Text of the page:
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Leptopterna species are large and common grass bugs which often have reddish or orange-yellow forewings. They have a transverse furrow between the eyes and the legs and antennae are covered in long dark hairs.
There are two very similar species, both of which are sexually dimorphic. Males are always macropterous (fully-winged) and females usually brachypterous (partly-winged).
Male: Colour darkens with age, from black and yellow (right) to black and orange-red (below). The length of the 2nd antennal segment is much greater than the 3rd and 4th combined.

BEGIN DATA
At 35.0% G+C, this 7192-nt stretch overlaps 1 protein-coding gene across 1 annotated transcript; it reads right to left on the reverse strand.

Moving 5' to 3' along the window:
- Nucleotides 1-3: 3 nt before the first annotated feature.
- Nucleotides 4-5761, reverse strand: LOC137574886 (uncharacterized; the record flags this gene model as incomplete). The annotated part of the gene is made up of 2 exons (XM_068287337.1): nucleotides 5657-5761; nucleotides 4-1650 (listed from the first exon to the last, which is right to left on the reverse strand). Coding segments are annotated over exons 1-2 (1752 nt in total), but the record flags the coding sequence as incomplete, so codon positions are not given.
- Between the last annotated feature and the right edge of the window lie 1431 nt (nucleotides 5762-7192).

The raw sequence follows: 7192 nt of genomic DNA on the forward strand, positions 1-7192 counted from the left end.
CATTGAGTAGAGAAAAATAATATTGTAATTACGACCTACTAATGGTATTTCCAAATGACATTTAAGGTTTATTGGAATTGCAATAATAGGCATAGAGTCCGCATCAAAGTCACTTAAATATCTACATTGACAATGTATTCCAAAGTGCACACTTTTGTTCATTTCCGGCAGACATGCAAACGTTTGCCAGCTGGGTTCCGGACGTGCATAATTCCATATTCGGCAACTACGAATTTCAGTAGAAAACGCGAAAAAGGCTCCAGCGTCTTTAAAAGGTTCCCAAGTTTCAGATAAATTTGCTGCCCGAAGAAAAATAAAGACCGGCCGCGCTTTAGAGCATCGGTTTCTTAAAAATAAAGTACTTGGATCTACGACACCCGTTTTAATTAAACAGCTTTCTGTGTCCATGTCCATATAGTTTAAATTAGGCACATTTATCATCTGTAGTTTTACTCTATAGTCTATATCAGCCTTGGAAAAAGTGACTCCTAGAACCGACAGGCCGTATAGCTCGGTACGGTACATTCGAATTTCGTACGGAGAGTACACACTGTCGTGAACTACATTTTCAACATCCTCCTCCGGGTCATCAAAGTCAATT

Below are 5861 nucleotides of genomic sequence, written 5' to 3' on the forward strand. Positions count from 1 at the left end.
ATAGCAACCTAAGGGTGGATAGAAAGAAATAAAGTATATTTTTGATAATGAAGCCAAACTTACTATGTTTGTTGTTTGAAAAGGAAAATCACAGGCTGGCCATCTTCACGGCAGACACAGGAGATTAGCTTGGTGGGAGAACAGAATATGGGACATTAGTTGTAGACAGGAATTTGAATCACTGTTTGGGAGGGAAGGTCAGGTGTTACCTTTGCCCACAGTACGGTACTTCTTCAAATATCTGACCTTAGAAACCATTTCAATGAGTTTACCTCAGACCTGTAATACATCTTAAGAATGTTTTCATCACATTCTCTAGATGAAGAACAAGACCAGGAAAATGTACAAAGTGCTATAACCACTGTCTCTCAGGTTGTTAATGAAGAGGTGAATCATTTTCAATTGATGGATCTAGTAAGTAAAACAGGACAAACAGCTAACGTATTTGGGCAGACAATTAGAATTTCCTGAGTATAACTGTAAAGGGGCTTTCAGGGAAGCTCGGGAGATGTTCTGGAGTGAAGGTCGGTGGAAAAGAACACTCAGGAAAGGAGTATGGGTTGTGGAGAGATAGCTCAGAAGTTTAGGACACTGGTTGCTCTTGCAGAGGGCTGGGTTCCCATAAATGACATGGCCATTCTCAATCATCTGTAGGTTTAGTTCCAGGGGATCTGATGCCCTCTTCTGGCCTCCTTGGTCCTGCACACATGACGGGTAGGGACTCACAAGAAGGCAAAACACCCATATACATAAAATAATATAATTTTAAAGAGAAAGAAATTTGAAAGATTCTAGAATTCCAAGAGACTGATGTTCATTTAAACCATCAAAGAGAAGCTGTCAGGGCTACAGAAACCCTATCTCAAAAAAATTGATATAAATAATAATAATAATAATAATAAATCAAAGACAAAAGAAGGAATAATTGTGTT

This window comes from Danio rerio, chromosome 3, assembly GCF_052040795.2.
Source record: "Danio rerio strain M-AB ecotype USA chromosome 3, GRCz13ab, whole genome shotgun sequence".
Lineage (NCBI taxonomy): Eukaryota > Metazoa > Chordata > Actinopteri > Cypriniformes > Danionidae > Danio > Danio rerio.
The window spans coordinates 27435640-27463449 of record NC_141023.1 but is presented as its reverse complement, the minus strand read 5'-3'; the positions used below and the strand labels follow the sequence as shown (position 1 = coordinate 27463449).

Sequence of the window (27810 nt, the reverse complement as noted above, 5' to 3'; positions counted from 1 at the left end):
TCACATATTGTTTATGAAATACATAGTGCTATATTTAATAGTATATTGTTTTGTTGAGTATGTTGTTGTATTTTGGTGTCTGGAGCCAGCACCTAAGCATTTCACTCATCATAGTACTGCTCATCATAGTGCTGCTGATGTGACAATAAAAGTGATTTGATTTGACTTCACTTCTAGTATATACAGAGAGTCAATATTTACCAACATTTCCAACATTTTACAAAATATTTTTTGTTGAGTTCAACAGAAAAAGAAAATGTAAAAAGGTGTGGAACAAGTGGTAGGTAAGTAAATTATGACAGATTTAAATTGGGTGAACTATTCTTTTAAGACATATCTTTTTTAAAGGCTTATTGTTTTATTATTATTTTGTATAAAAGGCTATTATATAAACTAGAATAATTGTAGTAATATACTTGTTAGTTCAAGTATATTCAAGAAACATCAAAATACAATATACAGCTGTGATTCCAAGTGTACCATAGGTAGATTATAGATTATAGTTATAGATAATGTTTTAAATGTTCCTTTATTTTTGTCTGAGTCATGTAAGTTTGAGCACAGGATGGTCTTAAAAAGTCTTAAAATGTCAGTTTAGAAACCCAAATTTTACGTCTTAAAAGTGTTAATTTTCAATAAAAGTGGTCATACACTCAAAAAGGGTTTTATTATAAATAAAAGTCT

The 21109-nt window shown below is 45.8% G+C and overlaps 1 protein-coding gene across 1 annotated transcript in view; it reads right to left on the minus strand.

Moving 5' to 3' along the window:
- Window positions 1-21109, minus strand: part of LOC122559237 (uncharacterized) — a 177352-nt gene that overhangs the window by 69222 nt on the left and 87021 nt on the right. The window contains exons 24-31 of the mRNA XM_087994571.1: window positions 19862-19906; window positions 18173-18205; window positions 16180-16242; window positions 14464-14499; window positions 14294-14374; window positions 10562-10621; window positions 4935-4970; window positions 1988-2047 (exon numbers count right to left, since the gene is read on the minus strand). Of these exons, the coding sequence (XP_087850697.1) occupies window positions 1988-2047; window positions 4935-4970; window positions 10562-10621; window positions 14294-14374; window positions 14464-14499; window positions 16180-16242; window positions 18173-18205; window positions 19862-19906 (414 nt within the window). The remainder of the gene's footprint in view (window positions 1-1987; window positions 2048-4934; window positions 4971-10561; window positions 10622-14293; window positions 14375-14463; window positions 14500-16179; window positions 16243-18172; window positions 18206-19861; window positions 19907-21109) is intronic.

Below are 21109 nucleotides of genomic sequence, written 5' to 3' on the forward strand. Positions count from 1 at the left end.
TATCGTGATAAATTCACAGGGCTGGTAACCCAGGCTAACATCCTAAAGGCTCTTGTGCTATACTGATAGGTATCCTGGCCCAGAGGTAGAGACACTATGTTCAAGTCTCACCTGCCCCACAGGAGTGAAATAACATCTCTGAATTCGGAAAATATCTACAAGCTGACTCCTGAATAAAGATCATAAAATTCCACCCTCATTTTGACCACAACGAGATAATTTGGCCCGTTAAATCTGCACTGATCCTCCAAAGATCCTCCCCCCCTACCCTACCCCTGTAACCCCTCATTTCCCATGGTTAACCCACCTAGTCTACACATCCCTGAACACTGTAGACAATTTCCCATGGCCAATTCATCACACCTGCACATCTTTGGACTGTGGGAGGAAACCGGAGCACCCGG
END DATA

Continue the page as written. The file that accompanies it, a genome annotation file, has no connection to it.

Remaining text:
Female: The 2nd antennal segment is thinner than the base of the front tibia.
A common and widespread bug throughout the UK, feeding on a variety of grasses; more common in damper habitats than L. ferrugata.
Compare: L. ferrugata.
Length 8.0-8.5 mm
|Adult male: ©northeastwildlife
|Adult male: north London (June 2007) ©Tristan Bantock
||Adult male: Worcs (June 2008) ©Brian Kilford|
|Adult female: ©northeastwildlife
||Adult female: Cheshire (August 2005) ©Shane Farrell|
|Leptoterna sp nymph: (May 2007) ©Tristan Bantock|